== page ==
Dragon's Lair 3D
Game Info
Ubi Soft
Official Website
ESRB Rating
Mild Violence
The Good

• Strong in Dragon's Lair nostalgia
• Easy to get into

The Bad

• Plain looking graphics
• Overly simple gameplay
• Lots of cheap deaths


In 1983, Don Bluth (whose animation studios have given movie-goers the likes of The Secret of Nimh and An American Tail) brought to the arcades their own interactive animated movie in the form of Dragon's Lair. For more than the cost of a normal game, players were treated to a Don Bluth animated feature in which they had to hit a button in time to avoid the numerous traps. Many a quarter were wasted through this trial and error game that looked far better than anything else in the arcade. Now, 20 years later, players must take Dirk through the trap-filled castle to rescue Daphne once again.

This new version of Dragon's Lair takes all the standard concepts of an action/adventure title and uses them with next to no attempt to create something new and inventive. Dirk has the standard range of abilities, including attacking with his sword or a crossbow, jumping, running and a rolling dodge. With the Y button, players can target an enemy, but this tends to be useful only in rare instances as you'll often just want to run about, hacking at the enemies. Along with the combat is a strong focus on platforming elements. Each room you enter tends to have a switch or series of jumps that the player needs to conquer to move on. From time to time, you'll find items that give Dirk new abilities, like being able to charge up your sword for a powerful attack.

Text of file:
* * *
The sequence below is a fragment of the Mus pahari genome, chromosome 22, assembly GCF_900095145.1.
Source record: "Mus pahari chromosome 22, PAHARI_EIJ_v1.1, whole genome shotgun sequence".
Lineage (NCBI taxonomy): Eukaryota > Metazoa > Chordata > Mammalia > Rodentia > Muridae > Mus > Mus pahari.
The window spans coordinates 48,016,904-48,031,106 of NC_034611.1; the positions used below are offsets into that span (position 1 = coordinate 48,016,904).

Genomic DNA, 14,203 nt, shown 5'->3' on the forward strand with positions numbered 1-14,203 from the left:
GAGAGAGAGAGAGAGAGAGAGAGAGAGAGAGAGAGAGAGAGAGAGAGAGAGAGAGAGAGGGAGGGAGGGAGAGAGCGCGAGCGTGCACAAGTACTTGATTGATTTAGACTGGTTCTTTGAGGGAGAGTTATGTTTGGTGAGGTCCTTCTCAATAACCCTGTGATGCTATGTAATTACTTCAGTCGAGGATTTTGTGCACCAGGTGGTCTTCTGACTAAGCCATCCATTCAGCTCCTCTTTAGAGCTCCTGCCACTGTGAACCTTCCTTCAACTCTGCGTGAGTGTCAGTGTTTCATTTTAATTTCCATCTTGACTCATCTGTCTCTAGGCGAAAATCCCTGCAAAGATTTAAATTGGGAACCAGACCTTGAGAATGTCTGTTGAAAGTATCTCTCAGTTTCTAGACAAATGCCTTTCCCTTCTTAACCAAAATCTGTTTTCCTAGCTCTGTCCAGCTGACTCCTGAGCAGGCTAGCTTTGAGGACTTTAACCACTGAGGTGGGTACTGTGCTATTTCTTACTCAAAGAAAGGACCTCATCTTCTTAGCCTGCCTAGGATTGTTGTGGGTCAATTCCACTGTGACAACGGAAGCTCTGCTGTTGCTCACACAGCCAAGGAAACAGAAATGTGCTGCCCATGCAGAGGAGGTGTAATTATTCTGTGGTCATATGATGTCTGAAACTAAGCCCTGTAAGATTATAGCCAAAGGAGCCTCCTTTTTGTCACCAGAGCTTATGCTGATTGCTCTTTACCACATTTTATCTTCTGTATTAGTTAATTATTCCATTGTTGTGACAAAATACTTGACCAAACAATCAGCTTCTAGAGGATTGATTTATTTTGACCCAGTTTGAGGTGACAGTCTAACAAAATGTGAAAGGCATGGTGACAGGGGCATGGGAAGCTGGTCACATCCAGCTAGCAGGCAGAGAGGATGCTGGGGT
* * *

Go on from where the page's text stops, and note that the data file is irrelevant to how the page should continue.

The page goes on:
Visually, you can tell that there has been some effort to stuff some serious Dragon's Lair nostalgia into this title. The opening animation feels ripped straight from the original arcade cabinet and every time Dirk dies, you'll be treated to an animated death sequence similar to the original. During gameplay, Dirk, his enemies and various items are cel-shaded to mimic the original animation. While this is a nice effect, the fact that none of the characters are overly detailed really doesn't do much for the game. On top of that, the levels are fairly plain and boring in design and execution. While there are some decent texture maps used, the fact that just about every location is underdetailed and lacks personality.

Audio-wise, there really isn't much here that stands out. While Dirk himself is relegated to grunts and yelps, Daphne's vapid, ditsy blonde voiceovers provide a series of hints that could be helpful if the game wasn't so simple and straightforward. Sound effects are simple, yet functional and the music provides a decent backdrop, but never really stands out.

It has to be said that while trying to capture the nostalgia of the original, Dragonstone seems to forget to add much in the way of innovation. A title like this might have passed ten years ago, but nowadays, there are far better games available. While the gameplay is basic and the path straightforward, there are some minor things that seem to make things not so much frustrating as just plain annoying. Dirk apparently can't grab ropes or ledges while his sword is drawn, so players will have to sheath their weapons if they want to pass through most areas. And since you're often under attack by minions, running around without a weapon drawn can be a dicey proposition. Also, you'll find yourself falling prey to a lot of cheap deaths. Instead of just taking damage from fire or certain trap-based projectiles, you'll often be instantly killed. While players will quickly figure out how to pass these areas, it does prove to be an added annoyance that serves only to lengthen the game artificially.

Except for those who were big fans of the original Dragon's Lair, this title should just be rented or skipped altogether. The simple and uninventive gameplay will grow tiresome quickly for most gamers and even the nostalgia grows old before too long.

- - Vane

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